Monday, 17 August 2020

Photo essay: The colourful world of sari-making in Chennai

Chennai has always been famed for its silk saris. A long piece of unstitched fabric (measuring between 4.5 to 8m), the sari is worn wrapped around the waist and hips, then taken across the chest and thrown over one shoulder. Each state or region in India has its own unique style, varying in the patterns, fabrics, colours and textures. Chennai is famous for the heavy and lustrous Kanjeevaram or Kanchipuram saris, named after the town where they are made. Created using fine mulberry silk and zari (gold thread), the handwoven Kanjeevaram saris often feature bright colours, big borders and patterns such as checks, stripes and buttas (motifs).

Despite the sari’s undisputed beauty, the relative convenience of Western silhouettes have reduced the number of young women wearing them on a daily basis, with many reaching out for saris only during weddings or festivals.

However, in recent years, saris have been making a comeback, especially in the cities. Worn with crop tops, t-shirts and even paired with sneakers, the sari is seeing a revival that’s fun, quirky and long overdue

Dye Chennai Silkwinds
The silk skeins come from silkworm farms across Tamil Nadu. Acid dyes are used to turn the skeins of silk into dazzling colours, a crucial first step in the process of making an exquisite sari.
Skeins of silk Chennai Silkwinds
The skeins of silk must first be boiled to remove gum and other impurities to ensure the dye can bind to the thread.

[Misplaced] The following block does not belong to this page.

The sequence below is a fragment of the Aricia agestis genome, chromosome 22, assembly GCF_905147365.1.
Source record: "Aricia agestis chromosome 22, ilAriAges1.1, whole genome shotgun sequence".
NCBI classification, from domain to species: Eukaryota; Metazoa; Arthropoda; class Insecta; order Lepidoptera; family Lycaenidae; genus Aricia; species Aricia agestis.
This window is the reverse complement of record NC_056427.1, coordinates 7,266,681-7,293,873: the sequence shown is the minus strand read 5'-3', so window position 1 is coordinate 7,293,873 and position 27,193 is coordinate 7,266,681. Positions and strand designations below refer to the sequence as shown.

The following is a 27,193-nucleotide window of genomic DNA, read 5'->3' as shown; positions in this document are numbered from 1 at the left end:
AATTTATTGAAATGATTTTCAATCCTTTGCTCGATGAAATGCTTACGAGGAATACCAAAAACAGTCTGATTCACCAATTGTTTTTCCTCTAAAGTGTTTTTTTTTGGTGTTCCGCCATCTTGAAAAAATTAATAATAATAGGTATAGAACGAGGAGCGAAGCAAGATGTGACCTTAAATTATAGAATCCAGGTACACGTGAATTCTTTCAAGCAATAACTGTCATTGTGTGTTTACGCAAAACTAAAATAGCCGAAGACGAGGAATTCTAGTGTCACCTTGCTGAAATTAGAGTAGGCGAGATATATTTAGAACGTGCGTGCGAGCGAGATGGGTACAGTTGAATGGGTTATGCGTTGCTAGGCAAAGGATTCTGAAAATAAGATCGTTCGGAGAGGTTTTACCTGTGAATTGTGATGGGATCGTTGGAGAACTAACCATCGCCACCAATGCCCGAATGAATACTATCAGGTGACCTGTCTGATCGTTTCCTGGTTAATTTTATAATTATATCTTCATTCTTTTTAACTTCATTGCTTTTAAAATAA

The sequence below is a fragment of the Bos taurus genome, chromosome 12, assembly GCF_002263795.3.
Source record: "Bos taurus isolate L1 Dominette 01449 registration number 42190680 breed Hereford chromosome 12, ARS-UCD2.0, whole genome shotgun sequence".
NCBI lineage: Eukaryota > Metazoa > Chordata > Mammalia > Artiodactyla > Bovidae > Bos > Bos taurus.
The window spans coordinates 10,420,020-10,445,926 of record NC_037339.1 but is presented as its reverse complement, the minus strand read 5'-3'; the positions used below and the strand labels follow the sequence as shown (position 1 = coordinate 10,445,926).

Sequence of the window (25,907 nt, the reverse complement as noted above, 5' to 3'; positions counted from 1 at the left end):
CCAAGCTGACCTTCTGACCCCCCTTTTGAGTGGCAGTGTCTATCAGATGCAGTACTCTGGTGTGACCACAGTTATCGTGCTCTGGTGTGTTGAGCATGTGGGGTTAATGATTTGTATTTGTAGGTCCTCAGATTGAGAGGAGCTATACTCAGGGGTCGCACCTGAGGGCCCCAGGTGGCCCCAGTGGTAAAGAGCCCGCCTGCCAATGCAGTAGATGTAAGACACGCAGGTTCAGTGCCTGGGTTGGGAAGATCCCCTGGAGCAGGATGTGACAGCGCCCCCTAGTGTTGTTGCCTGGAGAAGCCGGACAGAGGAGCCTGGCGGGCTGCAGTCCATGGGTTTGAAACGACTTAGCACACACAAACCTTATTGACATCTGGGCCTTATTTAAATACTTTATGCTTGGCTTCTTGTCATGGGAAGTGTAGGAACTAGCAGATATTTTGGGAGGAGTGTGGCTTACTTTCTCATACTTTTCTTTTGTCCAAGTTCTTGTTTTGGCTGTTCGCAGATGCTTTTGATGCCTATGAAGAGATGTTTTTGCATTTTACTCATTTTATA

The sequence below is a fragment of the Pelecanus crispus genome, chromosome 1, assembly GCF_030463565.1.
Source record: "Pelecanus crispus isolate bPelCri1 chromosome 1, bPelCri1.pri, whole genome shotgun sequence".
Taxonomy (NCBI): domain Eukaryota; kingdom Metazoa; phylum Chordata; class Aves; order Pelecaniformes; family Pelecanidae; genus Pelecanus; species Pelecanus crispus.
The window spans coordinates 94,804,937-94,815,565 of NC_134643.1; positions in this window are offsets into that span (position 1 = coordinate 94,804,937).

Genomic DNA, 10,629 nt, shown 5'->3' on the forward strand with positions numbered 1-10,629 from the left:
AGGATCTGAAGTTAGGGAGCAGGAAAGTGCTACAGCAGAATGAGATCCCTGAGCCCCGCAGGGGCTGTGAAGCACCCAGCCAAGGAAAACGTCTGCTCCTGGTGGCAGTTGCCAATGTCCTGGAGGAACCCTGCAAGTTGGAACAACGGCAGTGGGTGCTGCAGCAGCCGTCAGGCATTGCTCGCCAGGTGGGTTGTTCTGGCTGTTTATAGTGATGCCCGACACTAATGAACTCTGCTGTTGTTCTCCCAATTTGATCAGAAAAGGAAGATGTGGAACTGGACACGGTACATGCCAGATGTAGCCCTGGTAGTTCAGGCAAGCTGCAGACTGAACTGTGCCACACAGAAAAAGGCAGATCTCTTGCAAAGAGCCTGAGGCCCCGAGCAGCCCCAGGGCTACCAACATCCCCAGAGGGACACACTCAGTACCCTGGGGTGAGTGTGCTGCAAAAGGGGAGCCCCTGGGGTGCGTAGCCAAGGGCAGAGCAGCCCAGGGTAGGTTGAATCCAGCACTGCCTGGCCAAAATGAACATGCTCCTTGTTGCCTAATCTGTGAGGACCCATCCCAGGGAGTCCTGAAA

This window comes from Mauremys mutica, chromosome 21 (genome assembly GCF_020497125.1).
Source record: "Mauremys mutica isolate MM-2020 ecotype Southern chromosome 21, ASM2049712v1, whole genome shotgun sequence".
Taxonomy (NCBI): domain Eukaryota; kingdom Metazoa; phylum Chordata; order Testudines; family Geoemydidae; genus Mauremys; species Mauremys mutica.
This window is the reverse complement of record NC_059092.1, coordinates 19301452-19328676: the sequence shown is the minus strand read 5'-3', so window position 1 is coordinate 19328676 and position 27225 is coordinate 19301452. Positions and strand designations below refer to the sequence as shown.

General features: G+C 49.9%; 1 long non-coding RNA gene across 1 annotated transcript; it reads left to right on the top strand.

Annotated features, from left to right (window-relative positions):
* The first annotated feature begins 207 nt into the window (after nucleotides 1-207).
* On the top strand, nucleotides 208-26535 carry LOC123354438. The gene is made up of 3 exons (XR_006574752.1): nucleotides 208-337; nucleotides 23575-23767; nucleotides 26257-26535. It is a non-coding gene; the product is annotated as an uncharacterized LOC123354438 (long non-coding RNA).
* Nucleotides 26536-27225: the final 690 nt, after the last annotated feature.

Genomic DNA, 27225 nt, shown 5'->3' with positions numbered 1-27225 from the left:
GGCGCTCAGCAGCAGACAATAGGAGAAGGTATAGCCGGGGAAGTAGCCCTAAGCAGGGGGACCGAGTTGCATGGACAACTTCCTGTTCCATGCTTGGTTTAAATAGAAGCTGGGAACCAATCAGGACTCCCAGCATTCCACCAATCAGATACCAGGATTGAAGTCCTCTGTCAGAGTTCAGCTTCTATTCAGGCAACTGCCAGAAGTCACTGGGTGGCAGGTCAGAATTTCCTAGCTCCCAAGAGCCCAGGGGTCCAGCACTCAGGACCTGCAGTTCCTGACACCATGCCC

Tie-and-dye Chennai Silkwinds
Dyeing is a manual job, performed over boiling vats. A tie-and-dye method is also used to bind a range of different colours
Weaver Chennai Silkwinds
It can take two weavers up to 10 days to weave one sari. Pushpamma, 50, has been working in the silk industry since childhood. Thankfully, child labour is now banned in India.
Pit looms Chennai Silkwinds
Saris are hand-woven on pit looms, formed of numerous intricate parts, and are often built directly into the ground of the weavers’ homes.
Woman Chennai Silkwinds
Though silk saris are mainly reserved for special occasions, saris in general remain daily wear for many women on the streets of Chennai, with lightweight polyester blends being the most preferred.
Silk Chennai Silkwinds
The borders and pallus (the hanging end draped over the shoulder) of silk saris showcase intricate designs in fine gold thread known as zari. Common motifs include birds, mangoes and flowers.
T Nagar Chennai Silkwinds
The busy T Nagar shopping district is the hub for specialised sari boutiques in Chennai, and people across India and the diaspora flock here for wedding outfits.

Captions by Sharanya Manivannan

SEE ALSO: Why Chennai is now India’s trendiest city for shopping, dining and nightlife

This article was originally published in the May 2019 issue of Silkwinds magazine

The post Photo essay: The colourful world of sari-making in Chennai appeared first on SilverKris.



from SilverKris

No comments:

Post a comment